# Fun with stats: how big should my sample size be?

Recently my girlfriend and I gave a talk at her company about p-values and how all manner of silliness can ensue if they are used "willy-nilly" to draw conclusions about things like drug efficacy. At the end, I was asked a very instructive question: how do you figure out how much data you need to collect to detect if there's a difference between two groups? At first, this seemed pretty straightforward, but it turned out that there are some interesting subtleties. After I realized that, I decided to make a little article about it, which is exactly what you are reading now.

This article is not just about that exact question. It's more general and can also serve as a quick guide to figuring out how to choose the right statistical test to compare two groups (aka samples). Let's start with a more specific statement of the question.

Problem statement.

We will be performing measurements of a certain continuous variable (for example, printing time) under two conditions (for example, low and high temperature). We are interested in whether the temperature makes a difference for the average printing time. We want to be able to detect an effect of size as small as, say, 15 seconds, and we are asking: how many measurements should we plan to perform for such a difference to be statistically significant?

Simple case: standard deviations known.

In that case, we know the variance of the difference between the two sample means:

$$Var(\bar{t}_1 - \bar{t}_2)=Var(\bar{t}_1)+Var(\bar{t}_2)=\frac{\sigma_1^2}{n_1}+\frac{\sigma_2^2}{n_2}\stackrel{\text{def}}{=}S^2$$

where we have the (unknown) sample sizes in the denominators. If we then want to be able to detect differences of size $\delta$, for example in the sense that we want a measured difference of that size to be statistically significant at the 95% confidence level, then we just need to select the sample sizes to make

$$\delta=1.96S$$

(1.96 being how many standard deviations correspond to the 95% area under the bell curve, aka the z-value.) If we want the two samples to be of equal size, then the above two equations would give us that size:

$$n_1=n_2=\frac{\sigma_1^2+\sigma_2^2}{S^2}=\frac{(\sigma_1^2+\sigma_2^2)1.96^2}{\delta^2}$$

More interesting case: standard deviations unknown.

In that case, the short answer is that there is no way to have a formula for the required sample size without making concrete assumptions about the standard deviations: indeed, if the standard deviations can be anything from tiny to huge, then the required sample sizes can also be anything from small to huge. We can see that from the formula we just derived or, conceptually, from the fact that if the standard deviations are tiny then our sample means will be very precise estimates of the true means, so we don’t need a lot of measurements to detect a true difference; whereas, if the standard deviations are huge, then even after many measurements our two sample means can be very different and we still wouldn’t be sure if that represents a true difference or not.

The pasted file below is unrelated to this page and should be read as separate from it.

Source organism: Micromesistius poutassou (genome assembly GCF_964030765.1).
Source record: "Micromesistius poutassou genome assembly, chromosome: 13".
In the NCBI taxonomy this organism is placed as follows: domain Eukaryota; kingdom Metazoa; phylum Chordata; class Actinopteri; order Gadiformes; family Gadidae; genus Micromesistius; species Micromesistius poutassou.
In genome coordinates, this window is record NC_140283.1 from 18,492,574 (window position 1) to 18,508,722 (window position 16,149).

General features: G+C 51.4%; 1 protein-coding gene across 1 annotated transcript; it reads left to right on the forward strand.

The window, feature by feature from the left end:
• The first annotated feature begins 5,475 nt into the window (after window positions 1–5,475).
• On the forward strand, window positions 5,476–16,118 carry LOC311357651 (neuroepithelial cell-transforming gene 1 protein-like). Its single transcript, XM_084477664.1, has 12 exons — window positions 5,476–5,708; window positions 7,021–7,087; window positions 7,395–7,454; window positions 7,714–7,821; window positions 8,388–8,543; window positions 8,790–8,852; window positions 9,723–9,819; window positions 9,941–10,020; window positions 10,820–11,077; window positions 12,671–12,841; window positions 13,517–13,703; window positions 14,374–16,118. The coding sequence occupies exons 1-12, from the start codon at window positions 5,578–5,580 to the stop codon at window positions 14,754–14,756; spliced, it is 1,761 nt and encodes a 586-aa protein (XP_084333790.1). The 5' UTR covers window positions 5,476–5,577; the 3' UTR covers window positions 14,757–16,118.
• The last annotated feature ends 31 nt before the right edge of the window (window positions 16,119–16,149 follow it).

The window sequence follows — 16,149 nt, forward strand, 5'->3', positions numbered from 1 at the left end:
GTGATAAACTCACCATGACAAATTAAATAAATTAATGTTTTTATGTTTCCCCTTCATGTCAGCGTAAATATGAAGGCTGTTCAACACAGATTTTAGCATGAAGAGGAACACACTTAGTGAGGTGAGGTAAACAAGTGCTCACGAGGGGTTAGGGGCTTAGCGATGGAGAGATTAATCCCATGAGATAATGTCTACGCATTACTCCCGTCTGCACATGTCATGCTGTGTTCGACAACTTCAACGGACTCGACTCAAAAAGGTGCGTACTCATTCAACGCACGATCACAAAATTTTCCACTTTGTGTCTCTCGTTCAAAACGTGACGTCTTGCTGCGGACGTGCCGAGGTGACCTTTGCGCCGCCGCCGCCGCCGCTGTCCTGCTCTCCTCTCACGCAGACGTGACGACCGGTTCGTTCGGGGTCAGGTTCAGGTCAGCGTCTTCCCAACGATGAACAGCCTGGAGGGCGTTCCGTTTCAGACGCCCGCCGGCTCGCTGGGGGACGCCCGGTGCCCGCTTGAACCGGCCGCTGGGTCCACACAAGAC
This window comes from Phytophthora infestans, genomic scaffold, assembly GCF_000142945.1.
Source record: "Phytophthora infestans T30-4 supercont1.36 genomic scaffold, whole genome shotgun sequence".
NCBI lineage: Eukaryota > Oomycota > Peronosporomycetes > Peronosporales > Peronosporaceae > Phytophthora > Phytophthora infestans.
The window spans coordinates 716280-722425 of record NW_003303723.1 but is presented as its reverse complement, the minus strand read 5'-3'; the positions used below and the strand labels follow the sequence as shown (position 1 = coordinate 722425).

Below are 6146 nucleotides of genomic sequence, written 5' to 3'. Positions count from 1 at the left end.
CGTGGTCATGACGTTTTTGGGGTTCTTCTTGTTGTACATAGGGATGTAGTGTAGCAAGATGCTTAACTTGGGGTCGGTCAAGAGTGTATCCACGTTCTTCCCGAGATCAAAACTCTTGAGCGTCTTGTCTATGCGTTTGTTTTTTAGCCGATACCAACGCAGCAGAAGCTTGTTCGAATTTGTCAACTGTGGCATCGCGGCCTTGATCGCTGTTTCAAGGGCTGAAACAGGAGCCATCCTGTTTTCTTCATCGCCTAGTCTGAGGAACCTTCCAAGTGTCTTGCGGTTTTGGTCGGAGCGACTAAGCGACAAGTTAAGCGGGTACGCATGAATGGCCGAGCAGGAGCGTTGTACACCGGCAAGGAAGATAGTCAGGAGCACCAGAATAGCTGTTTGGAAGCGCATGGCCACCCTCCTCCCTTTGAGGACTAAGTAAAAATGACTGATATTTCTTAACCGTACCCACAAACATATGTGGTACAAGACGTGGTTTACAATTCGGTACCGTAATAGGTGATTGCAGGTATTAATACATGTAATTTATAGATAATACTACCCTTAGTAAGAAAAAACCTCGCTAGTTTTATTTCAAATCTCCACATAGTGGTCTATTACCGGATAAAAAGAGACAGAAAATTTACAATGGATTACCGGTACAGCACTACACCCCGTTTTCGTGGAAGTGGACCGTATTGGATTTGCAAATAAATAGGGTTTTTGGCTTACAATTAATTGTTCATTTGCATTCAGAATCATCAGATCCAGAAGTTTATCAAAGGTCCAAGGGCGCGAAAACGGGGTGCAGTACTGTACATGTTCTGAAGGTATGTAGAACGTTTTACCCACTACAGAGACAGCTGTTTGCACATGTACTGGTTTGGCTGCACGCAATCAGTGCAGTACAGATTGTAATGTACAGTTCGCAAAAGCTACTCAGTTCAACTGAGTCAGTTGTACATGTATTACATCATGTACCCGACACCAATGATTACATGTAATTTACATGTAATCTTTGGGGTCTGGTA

The solution then is to either use an upper estimate of the standard deviations if we have that (this would overestimate the required sample size, possibly by quite a lot) or use an iterative approach, where we basically collect enough measurements to estimate the standard deviations and then use those estimates to get a reasonable estimate for the required sample size (and possibly refine it as we collect more measurements and get more precise values of the standard deviations). This document describes the latter approach in a more technical way (in the somewhat different context of having only one sample rather than two).

Note also that after we collect our measurements we should use Welch's t-test rather than Student's t-test to test for equal means if we can’t safely make the assumption that the two standard deviations are roughly equal (how roughly? If the two sample sizes are equal, one of the standard deviations can be up to twice the other, but if the sample sizes are different even by 10% the standard for “roughly equal” needs to be stricter - source).

More exotic situations: we can’t even make the normality assumption.

The t-tests make the normality assumption, but it’s often misunderstood. Even the otherwise good explanations of the t-tests linked to above incorrectly state that the measurements need to be randomly distributed. However, as explained, for example, here, the important factor is whether the sample means, rather than the individual measurements, are approximately randomly distributed. The sample means can satisfy that assumption either (a) because the individual measurements themselves are approximately normally distributed or (b) because the sample in question contains enough measurements to overcome the deviation from normality. Depending on how non-normal the distribution of the individual measurements is, sometimes even a tiny sample size could be sufficient to produce a normal distribution and for a t-test to be possible, while other times even the commonly cited figure 30 may not be a sufficient sample size.

So what do we do if the normality assumption is not satisfied, i.e. what if in addition to not knowing the two standard deviations, we also think that the distributions are so skewed that the anticipated sample sizes won’t be large enough to make the sample means be normally distributed? Then we could use the non-parametric equivalent of the two-sample t-test known as the Mann-Whitney U test. Again, there is no formula to get the required sample size in advance, so we would again probably want to use an iterative approach.